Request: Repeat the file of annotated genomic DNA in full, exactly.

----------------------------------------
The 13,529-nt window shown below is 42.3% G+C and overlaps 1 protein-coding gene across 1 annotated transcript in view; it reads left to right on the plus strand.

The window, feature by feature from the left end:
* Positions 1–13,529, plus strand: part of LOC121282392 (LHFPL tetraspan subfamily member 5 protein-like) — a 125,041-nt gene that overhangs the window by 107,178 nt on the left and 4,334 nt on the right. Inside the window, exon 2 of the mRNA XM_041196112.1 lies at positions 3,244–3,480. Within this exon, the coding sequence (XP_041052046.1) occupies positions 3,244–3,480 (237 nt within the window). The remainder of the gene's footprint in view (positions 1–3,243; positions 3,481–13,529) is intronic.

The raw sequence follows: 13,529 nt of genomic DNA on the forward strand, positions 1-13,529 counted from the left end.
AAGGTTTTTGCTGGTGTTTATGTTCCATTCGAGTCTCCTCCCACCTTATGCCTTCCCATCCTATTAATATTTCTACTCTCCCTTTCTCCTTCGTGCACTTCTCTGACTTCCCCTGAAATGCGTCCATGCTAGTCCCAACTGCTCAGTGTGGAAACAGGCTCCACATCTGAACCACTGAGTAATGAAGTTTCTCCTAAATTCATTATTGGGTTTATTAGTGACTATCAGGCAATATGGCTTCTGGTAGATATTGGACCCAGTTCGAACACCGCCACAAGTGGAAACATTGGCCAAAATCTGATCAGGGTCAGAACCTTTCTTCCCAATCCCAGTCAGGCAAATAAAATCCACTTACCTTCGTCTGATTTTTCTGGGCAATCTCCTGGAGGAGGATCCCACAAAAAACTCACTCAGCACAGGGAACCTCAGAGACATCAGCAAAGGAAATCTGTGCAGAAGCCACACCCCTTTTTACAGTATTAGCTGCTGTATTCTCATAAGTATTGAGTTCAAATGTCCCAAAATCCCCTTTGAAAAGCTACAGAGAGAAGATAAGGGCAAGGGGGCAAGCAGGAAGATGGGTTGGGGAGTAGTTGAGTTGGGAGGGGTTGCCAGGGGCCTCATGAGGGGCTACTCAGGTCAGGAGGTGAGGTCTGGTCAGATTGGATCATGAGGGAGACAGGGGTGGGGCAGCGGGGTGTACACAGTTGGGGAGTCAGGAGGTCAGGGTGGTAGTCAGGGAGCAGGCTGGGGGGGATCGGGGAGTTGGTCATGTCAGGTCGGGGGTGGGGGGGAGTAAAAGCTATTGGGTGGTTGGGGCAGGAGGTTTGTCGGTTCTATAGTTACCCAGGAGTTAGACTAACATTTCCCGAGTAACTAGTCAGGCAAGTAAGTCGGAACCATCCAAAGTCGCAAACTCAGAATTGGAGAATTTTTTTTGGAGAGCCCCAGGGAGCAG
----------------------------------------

The 13,529-nt window shown below is 42.3% G+C and overlaps 1 protein-coding gene across 1 annotated transcript in view; it reads left to right on the plus strand.

The window, feature by feature from the left end:
* Positions 1–13,529, plus strand: part of LOC121282392 (LHFPL tetraspan subfamily member 5 protein-like) — a 125,041-nt gene that overhangs the window by 107,178 nt on the left and 4,334 nt on the right. Inside the window, exon 2 of the mRNA XM_041196112.1 lies at positions 3,244–3,480. Within this exon, the coding sequence (XP_041052046.1) occupies positions 3,244–3,480 (237 nt within the window). The remainder of the gene's footprint in view (positions 1–3,243; positions 3,481–13,529) is intronic.

The raw sequence follows: 13,529 nt of genomic DNA on the forward strand, positions 1-13,529 counted from the left end.
AAGGTTTTTGCTGGTGTTTATGTTCCATTCGAGTCTCCTCCCACCTTATGCCTTCCCATCCTATTAATATTTCTACTCTCCCTTTCTCCTTCGTGCACTTCTCTGACTTCCCCTGAAATGCGTCCATGCTAGTCCCAACTGCTCAGTGTGGAAACAGGCTCCACATCTGAACCACTGAGTAATGAAGTTTCTCCTAAATTCATTATTGGGTTTATTAGTGACTATCAGGCAATATGGCTTCTGGTAGATATTGGACCCAGTTCGAACACCGCCACAAGTGGAAACATTGGCCAAAATCTGATCAGGGTCAGAACCTTTCTTCCCAATCCCAGTCAGGCAAATAAAATCCACTTACCTTCGTCTGATTTTTCTGGGCAATCTCCTGGAGGAGGATCCCACAAAAAACTCACTCAGCACAGGGAACCTCAGAGACATCAGCAAAGGAAATCTGTGCAGAAGCCACACCCCTTTTTACAGTATTAGCTGCTGTATTCTCATAAGTATTGAGTTCAAATGTCCCAAAATCCCCTTTGAAAAGCTACAGAGAGAAGATAAGGGCAAGGGGGCAAGCAGGAAGATGGGTTGGGGAGTAGTTGAGTTGGGAGGGGTTGCCAGGGGCCTCATGAGGGGCTACTCAGGTCAGGAGGTGAGGTCTGGTCAGATTGGATCATGAGGGAGACAGGGGTGGGGCAGCGGGGTGTACACAGTTGGGGAGTCAGGAGGTCAGGGTGGTAGTCAGGGAGCAGGCTGGGGGGGATCGGGGAGTTGGTCATGTCAGGTCGGGGGTGGGGGGGAGTAAAAGCTATTGGGTGGTTGGGGCAGGAGGTTTGTCGGTTCTATAGTTACCCAGGAGTTAGACTAACATTTCCCGAGTAACTAGTCAGGCAAGTAAGTCGGAACCATCCAAAGTCGCAAACTCAGAATTGGAGAATTTTTTTTGGAGAGCCCCAGGGAGCAG